This region of New York State has the influence of the great lakes, especially Lake Erie. It keeps most of the region temperate during the summer months. The topography of the northern section is level lake plains with many open fields and small woodlots. The southern tier of the region develops into more of a maple and then oak forest types becoming more mountainous towards the Pennsylvania state line.
The primary wildfire season is the spring fire season starting after snowmelt and continues until green up. Some years have extended dry seasons prior to green up resulting with red flag warnings posted by the National Weather Service. Fortunately these weather patterns do not generally last longer than a few days to a week. Most of the spring fire season results in grass fires that can become quite intense due to the quick loss of fuel moisture in the finer smaller fuels. Spring fires that continue to burn into the woodlands often reduce in intensity allowing for easier extinguishment.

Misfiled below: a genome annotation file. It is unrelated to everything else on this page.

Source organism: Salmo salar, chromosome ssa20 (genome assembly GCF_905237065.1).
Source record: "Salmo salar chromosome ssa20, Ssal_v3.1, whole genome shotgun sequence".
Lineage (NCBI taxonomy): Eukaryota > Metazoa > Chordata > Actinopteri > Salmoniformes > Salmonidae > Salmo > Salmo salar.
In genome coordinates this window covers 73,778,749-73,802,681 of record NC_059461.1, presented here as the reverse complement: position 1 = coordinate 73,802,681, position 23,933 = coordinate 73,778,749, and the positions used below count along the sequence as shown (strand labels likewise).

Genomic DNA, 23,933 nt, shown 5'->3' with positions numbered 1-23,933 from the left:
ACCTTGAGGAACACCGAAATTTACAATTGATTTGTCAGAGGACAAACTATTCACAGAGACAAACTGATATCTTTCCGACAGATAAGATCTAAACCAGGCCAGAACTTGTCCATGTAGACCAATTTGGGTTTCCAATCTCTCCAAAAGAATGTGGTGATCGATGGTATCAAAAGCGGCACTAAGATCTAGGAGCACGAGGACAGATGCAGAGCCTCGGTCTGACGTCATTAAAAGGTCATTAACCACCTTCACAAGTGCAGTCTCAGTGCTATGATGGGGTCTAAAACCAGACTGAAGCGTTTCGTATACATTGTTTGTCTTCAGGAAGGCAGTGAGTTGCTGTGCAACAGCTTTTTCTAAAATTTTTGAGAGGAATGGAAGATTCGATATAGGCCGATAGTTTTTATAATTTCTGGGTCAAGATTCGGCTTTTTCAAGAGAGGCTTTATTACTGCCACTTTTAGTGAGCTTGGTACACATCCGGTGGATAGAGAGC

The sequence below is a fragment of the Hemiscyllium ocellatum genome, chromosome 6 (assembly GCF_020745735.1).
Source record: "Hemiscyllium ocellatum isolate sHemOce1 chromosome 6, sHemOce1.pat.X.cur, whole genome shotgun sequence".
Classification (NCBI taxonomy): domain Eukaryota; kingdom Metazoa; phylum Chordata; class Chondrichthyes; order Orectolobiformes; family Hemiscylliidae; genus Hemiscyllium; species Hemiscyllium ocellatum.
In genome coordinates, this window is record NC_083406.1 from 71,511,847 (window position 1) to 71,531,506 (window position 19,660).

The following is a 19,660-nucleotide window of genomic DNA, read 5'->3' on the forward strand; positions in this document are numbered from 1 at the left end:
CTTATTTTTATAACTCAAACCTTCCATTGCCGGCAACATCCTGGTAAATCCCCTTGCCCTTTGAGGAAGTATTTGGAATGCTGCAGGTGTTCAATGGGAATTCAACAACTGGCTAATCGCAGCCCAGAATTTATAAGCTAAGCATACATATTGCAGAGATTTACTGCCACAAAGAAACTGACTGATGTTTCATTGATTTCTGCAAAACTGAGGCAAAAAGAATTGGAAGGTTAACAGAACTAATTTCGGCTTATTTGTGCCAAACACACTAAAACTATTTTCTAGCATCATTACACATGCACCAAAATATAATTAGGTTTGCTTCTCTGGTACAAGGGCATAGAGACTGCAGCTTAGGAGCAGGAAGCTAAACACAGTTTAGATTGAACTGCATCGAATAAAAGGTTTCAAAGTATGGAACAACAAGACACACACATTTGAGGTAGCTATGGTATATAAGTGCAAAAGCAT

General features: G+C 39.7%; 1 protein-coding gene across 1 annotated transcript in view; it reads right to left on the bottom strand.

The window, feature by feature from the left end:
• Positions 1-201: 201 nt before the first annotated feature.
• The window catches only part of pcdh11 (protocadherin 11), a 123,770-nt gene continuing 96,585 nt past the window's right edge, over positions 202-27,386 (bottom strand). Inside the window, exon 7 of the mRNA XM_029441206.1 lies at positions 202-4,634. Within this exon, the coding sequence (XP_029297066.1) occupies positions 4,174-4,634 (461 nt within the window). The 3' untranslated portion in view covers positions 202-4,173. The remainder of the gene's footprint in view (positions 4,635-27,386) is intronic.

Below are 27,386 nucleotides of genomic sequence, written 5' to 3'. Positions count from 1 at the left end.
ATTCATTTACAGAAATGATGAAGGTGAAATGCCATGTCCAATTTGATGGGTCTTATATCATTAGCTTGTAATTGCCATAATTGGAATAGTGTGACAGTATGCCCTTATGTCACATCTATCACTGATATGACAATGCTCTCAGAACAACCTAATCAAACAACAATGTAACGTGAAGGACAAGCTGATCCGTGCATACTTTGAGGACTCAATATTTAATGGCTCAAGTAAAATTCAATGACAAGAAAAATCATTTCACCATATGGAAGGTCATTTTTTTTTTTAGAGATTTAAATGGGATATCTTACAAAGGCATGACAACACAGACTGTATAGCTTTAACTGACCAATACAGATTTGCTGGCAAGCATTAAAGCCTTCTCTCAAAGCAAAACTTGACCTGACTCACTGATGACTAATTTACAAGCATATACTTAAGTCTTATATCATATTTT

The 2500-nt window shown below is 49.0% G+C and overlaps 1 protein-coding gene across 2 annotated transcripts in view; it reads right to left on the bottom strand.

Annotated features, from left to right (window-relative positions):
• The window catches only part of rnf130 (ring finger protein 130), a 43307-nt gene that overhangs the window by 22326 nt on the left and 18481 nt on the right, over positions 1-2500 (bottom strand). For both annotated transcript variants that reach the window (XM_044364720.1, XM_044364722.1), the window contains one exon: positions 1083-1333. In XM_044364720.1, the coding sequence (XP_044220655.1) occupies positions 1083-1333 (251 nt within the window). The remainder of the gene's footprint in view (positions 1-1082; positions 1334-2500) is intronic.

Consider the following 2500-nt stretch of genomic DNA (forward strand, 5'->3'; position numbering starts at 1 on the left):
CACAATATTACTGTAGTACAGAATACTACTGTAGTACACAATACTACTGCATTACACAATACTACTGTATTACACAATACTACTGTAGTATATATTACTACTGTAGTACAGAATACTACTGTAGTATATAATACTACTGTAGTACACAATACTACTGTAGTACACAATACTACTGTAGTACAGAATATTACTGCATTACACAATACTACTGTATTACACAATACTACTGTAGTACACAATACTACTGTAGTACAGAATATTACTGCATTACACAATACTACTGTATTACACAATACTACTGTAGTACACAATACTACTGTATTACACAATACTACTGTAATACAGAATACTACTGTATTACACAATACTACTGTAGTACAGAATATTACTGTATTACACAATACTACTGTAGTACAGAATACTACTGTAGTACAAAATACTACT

Fall is perhaps the second fire season in this region to make note of. Weather factors don’t provide intense burning conditions however occasionally stretches of warm dry weather persists in some years.
Although prohibited against burning of waste material in the spring and burning of garbage by all year long, the primary cause for wildfires in this region of New York is debris burning. Care must be taken by all to prevent wildfires in New York State.